Arthur C Clarke Award receives record number of submissions

The full submission list is revealed for the prestigious science fiction prize

The organisers of the Arthur C Clarke Award have revealed the line-up of books submitted for consideration to win the 2014 award. A total of 121 eligible books were put forward by 42 separate publishing imprints, the most ever received by the award and smashing the previous high record set only last year of 82 books received from 32 publishing imprints.

This is not a long list in the traditional sense, rather a list of every eligible title submitted for consideration by the award’s judges. The figures show that Gollancz submitted the most books (14), followed by Orbit and Titan (both publishers submitting 11 books). The information offers a snapshot of the current state of science fiction publishing, and helps readers everywhere to breakdown, analyse and enjoy the full range of submitted titles in as many creative ways as possible before the official short list of six is announced on Tuesday 18 March.

Award Director Tom Hunter says: “We’ve seen a rapid rise in the number of books being put forward to the award in the last couple of years, but we still thought last year’s record number of 82 books from 30 separate publishing imprints was going to prove a high mark. To put this year’s rise in context, when I first became involved with the award eight years ago, we were receiving approximately 40 books a year in full, so between 2013 and 2014 we’ve jumped up by the total number of books we were receiving only a few years ago, which is simply amazing."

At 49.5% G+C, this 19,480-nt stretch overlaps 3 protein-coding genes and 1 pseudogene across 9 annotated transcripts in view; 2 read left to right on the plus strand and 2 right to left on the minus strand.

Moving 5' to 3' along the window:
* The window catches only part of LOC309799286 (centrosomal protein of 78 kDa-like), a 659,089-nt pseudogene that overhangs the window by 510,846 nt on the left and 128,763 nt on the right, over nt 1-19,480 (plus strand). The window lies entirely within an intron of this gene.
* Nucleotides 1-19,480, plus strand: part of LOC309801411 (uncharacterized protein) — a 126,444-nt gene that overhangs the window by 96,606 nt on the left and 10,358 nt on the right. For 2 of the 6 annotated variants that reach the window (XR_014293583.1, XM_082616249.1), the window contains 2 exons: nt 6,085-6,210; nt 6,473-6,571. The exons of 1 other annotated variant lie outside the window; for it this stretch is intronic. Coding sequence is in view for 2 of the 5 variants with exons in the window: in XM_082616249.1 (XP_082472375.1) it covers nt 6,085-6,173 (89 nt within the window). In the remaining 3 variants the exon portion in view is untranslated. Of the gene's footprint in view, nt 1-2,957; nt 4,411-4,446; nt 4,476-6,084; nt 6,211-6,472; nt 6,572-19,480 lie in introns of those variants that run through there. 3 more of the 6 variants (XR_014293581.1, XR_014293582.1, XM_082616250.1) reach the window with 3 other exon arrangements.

To what does Hunter attribute this rapid rise? “I think we can identify several key reasons," he continues. "The first is simply that the award is becoming increasingly well known, and more publishers outside of the SF genre core are getting in touch to put work forward. Likewise those same publishers are also going through changes of their own, and we’ve seen a real positive switch towards genre prizes from mainstream publishers - it’s definitely a case of them calling us to put books forward, not us chasing around trying to get specific titles sent in for consideration. I also suspect these changes reflect a broader popular cultural shift, and I’m not surprised that the publishing industry is increasingly recognising the commercial potential of science fiction and fantasy, or the advantage of publishing towards a readership that is both highly engaged and highly communal, especially online where long term word of mouth can have an amazingly positive and powerful effect for authors. An effect we’ve started to think of unofficially as the power of the Geek Pound.”

The judging panel for the Arthur C Clarke Award 2014 are:

Duncan Lawie, British Science Fiction Association
Ian Whates, British Science Fiction Association
Sarah Brown, Science Fiction Foundation
Lesley Hall, Science Fiction Foundation
Georgie Knight, SCI-FI-LONDON film festival
Andrew M Butler represents the Arthur C Clarke Award in a non-voting role as the Chair of the Judges.

The award was originally established by a generous grant from Sir Arthur C Clarke with the aim of promoting science fiction in Britain, and is currently administered by the Serendip Foundation, a voluntary organisation created to oversee the on-going running and development of the award.